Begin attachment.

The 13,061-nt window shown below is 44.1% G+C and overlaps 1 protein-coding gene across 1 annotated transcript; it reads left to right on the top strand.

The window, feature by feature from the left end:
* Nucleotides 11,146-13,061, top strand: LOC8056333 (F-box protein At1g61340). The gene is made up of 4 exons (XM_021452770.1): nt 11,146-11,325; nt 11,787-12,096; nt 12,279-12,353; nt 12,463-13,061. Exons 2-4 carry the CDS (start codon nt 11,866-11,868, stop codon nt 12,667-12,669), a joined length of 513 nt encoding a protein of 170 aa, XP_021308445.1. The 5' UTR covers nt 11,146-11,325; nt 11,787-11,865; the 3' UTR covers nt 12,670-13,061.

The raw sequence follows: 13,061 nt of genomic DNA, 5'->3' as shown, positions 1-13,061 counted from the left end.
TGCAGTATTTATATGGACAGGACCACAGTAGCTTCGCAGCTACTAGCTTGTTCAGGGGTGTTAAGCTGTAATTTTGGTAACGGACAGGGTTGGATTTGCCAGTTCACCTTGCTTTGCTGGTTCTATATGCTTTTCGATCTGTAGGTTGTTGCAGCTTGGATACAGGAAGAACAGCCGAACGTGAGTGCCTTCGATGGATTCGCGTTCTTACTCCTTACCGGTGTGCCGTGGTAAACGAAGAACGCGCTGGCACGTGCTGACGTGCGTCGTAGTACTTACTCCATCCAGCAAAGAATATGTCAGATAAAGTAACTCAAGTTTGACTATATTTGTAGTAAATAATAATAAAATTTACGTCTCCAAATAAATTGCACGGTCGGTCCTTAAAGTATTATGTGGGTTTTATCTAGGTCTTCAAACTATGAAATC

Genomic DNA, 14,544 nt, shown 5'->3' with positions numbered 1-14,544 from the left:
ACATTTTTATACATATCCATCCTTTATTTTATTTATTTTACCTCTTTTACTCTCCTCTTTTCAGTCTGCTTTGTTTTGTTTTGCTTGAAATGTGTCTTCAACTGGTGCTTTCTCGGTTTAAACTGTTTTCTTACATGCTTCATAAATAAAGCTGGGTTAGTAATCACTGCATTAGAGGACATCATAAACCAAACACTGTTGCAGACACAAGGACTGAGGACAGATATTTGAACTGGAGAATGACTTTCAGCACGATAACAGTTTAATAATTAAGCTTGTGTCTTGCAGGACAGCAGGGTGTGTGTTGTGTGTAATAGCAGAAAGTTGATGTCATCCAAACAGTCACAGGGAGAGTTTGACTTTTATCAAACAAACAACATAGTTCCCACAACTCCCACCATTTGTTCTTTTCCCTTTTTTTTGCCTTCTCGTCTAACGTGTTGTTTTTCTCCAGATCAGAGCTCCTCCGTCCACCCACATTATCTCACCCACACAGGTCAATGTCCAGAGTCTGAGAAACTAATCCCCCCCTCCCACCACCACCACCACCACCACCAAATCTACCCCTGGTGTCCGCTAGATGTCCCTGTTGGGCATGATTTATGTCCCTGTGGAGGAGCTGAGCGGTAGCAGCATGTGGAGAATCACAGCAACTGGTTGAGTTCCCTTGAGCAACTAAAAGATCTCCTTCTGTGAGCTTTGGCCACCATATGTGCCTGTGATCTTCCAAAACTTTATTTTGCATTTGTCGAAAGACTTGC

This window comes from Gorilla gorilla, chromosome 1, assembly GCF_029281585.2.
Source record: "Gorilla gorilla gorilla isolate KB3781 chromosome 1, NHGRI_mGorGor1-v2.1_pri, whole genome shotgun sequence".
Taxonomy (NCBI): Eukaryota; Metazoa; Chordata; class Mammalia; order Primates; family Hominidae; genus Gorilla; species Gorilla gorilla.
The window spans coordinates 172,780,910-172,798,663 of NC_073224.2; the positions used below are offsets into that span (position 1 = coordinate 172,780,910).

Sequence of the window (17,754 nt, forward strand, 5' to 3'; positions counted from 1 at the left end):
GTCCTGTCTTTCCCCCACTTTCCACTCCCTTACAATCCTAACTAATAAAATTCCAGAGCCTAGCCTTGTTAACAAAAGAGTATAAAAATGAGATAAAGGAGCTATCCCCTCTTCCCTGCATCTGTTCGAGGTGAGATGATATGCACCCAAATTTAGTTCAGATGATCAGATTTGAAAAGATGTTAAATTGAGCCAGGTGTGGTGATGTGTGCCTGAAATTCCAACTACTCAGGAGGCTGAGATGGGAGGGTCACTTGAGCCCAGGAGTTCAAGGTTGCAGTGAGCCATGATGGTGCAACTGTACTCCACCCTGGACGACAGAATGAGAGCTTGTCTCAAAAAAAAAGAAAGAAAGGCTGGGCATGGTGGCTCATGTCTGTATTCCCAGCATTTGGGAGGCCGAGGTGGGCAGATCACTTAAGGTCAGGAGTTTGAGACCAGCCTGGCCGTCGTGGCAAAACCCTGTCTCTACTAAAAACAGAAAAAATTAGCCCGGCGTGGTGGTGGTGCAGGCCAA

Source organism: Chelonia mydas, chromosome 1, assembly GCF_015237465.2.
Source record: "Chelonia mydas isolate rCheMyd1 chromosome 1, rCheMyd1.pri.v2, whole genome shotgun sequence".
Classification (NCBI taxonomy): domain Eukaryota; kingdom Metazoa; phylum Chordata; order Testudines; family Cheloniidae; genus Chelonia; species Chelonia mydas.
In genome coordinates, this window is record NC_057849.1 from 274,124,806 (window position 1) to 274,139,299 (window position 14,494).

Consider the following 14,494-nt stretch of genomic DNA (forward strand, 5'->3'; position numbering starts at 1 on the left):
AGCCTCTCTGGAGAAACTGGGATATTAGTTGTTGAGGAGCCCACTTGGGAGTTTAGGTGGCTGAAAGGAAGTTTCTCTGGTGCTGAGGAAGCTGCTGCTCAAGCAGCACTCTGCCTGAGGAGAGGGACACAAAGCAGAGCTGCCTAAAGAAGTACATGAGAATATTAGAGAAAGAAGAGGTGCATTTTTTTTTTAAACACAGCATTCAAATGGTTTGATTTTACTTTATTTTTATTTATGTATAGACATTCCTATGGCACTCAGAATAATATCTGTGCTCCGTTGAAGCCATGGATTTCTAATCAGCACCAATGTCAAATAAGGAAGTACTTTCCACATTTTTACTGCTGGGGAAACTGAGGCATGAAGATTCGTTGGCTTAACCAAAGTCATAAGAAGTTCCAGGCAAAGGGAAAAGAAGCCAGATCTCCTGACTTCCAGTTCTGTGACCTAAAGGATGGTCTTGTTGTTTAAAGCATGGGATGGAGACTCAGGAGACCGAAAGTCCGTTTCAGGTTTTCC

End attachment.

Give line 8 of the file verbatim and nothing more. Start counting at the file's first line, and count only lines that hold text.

This window comes from Gorilla gorilla, chromosome 1, assembly GCF_029281585.2.